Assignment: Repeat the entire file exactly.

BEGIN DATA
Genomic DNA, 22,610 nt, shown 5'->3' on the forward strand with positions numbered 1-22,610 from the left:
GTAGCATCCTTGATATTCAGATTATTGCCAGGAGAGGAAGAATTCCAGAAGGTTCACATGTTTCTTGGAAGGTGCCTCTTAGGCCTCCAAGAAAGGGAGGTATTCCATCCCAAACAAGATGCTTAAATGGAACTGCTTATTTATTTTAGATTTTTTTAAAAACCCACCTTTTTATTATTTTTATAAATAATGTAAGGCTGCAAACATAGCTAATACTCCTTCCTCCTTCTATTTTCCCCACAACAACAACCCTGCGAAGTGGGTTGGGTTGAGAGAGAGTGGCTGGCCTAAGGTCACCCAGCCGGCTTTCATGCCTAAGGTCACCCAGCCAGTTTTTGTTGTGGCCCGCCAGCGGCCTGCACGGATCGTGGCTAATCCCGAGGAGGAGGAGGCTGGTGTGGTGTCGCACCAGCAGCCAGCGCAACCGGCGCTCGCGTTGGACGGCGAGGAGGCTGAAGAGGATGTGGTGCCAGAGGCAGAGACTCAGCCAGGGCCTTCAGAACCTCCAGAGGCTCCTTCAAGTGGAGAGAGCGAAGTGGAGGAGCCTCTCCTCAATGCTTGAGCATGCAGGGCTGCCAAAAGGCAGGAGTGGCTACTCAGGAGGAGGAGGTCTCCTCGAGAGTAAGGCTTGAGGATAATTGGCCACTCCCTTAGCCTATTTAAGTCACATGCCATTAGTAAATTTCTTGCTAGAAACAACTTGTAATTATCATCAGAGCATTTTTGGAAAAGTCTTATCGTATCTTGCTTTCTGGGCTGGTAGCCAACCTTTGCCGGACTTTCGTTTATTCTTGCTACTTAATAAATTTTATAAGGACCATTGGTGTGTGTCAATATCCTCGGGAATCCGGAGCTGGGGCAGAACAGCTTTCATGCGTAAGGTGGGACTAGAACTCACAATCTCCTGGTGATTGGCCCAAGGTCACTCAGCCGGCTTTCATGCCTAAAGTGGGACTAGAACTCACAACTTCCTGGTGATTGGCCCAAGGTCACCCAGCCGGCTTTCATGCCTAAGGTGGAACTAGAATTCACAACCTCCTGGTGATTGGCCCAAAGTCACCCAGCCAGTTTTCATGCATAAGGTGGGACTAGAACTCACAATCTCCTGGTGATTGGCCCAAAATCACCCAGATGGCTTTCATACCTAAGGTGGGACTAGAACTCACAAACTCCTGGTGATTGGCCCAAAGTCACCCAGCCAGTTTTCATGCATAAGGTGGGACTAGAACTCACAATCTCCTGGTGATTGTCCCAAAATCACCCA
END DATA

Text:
Genomic DNA, 22,610 nt, shown 5'->3' on the forward strand with positions numbered 1-22,610 from the left:
GTAGCATCCTTGATATTCAGATTATTGCCAGGAGAGGAAGAATTCCAGAAGGTTCACATGTTTCTTGGAAGGTGCCTCTTAGGCCTCCAAGAAAGGGAGGTATTCCATCCCAAACAAGATGCTTAAATGGAACTGCTTATTTATTTTAGATTTTTTTAAAAACCCACCTTTTTATTATTTTTATAAATAATGTAAGGCTGCAAACATAGCTAATACTCCTTCCTCCTTCTATTTTCCCCACAACAACAACCCTGCGAAGTGGGTTGGGTTGAGAGAGAGTGGCTGGCCTAAGGTCACCCAGCCGGCTTTCATGCCTAAGGTCACCCAGCCAGTTTTTGTTGTGGCCCGCCAGCGGCCTGCACGGATCGTGGCTAATCCCGAGGAGGAGGAGGCTGGTGTGGTGTCGCACCAGCAGCCAGCGCAACCGGCGCTCGCGTTGGACGGCGAGGAGGCTGAAGAGGATGTGGTGCCAGAGGCAGAGACTCAGCCAGGGCCTTCAGAACCTCCAGAGGCTCCTTCAAGTGGAGAGAGCGAAGTGGAGGAGCCTCTCCTCAATGCTTGAGCATGCAGGGCTGCCAAAAGGCAGGAGTGGCTACTCAGGAGGAGGAGGTCTCCTCGAGAGTAAGGCTTGAGGATAATTGGCCACTCCCTTAGCCTATTTAAGTCACATGCCATTAGTAAATTTCTTGCTAGAAACAACTTGTAATTATCATCAGAGCATTTTTGGAAAAGTCTTATCGTATCTTGCTTTCTGGGCTGGTAGCCAACCTTTGCCGGACTTTCGTTTATTCTTGCTACTTAATAAATTTTATAAGGACCATTGGTGTGTGTCAATATCCTCGGGAATCCGGAGCTGGGGCAGAACAGCTTTCATGCGTAAGGTGGGACTAGAACTCACAATCTCCTGGTGATTGGCCCAAGGTCACTCAGCCGGCTTTCATGCCTAAAGTGGGACTAGAACTCACAACTTCCTGGTGATTGGCCCAAGGTCACCCAGCCGGCTTTCATGCCTAAGGTGGAACTAGAATTCACAACCTCCTGGTGATTGGCCCAAAGTCACCCAGCCAGTTTTCATGCATAAGGTGGGACTAGAACTCACAATCTCCTGGTGATTGGCCCAAAATCACCCAGATGGCTTTCATACCTAAGGTGGGACTAGAACTCACAAACTCCTGGTGATTGGCCCAAAGTCACCCAGCCAGTTTTCATGCATAAGGTGGGACTAGAACTCACAATCTCCTGGTGATTGTCCCAAAATCACCCA